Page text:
The war ended in May 1945 and by June, the family was exchanging letters with Klara, the wife of Benjamin’s brother, Emil. He, Klara, and their children, three year old Doriane and 2 year old Alfred, had left Vienna for the Netherlands in 1939. Emil had been deported to Auschwitz and was presumably killed; they learned later that he had been killed the day after his arrival at the camp, November 13, 1942. Klara and the children had been incarcerated in Bergen Belsen concentration camp and liberated in May 1945. They were repatriated to the Netherlands and once the family in the US heard from Klara, they sent aid packages and began the process of getting visas. Klara died of typhus in March 1946. In July 1946, ten year old Doriane and nine year old Alfred were brought to the US and adopted by Benjamin and Lillian. Benjamin’s brother, Michael, and his family, who had lived in Serbia, had perished.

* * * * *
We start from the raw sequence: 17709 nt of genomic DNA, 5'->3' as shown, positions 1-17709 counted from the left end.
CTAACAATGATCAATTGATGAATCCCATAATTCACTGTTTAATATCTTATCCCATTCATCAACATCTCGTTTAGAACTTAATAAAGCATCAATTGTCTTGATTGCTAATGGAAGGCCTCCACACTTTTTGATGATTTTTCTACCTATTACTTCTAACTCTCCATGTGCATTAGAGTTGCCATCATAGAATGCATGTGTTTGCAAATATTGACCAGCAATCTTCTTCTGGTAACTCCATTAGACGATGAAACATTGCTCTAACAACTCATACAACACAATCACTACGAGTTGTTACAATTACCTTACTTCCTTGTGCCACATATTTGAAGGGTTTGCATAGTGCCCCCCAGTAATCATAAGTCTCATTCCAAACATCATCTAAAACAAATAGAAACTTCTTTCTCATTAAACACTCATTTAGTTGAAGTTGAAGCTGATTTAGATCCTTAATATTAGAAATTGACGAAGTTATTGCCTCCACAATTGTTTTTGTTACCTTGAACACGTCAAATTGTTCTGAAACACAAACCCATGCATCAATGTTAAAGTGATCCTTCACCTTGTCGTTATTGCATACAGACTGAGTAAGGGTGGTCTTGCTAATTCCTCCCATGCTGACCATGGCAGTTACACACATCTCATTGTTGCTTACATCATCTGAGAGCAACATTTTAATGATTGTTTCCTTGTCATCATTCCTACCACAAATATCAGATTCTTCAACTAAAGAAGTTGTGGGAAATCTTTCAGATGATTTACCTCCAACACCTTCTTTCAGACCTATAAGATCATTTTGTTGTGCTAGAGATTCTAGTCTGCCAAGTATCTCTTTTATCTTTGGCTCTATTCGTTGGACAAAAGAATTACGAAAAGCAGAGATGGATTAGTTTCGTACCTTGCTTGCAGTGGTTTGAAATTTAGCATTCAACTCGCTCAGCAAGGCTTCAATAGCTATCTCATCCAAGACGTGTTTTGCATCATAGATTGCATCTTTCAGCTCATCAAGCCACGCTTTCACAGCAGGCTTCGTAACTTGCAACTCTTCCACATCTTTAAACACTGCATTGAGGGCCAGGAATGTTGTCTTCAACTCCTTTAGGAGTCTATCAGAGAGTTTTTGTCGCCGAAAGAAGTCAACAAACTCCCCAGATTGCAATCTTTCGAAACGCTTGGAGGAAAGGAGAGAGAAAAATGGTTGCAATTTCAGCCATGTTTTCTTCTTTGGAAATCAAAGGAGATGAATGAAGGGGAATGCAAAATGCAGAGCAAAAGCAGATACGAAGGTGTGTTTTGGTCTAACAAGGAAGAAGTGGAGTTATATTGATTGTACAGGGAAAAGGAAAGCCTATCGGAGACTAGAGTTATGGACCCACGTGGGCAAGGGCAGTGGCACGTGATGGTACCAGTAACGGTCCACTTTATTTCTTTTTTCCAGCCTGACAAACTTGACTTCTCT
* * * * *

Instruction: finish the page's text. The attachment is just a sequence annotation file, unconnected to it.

Benjamin died of a heart attack, age 57, in 1959. Lillian was active in Hadassah and often spoke about her experiences in order to keep alive the memories of those who perished. Lillian died on May 5, 2009, age 97. Diana received an MFA from Columbia University. Her artwork often presents Holocaust related themes; one series of paintings depicts individuals who lost their lives during the Shoah. For Diana: “Family history and my parents' generosity in raising two of my orphaned cousins, survivors of concentration camps, as their own children instilled in me an awareness of the importance of social justice and caring for others.”

    Physical Details

    Dress Accessories
    Object Type
    Handbags (lcsh)
    Physical Description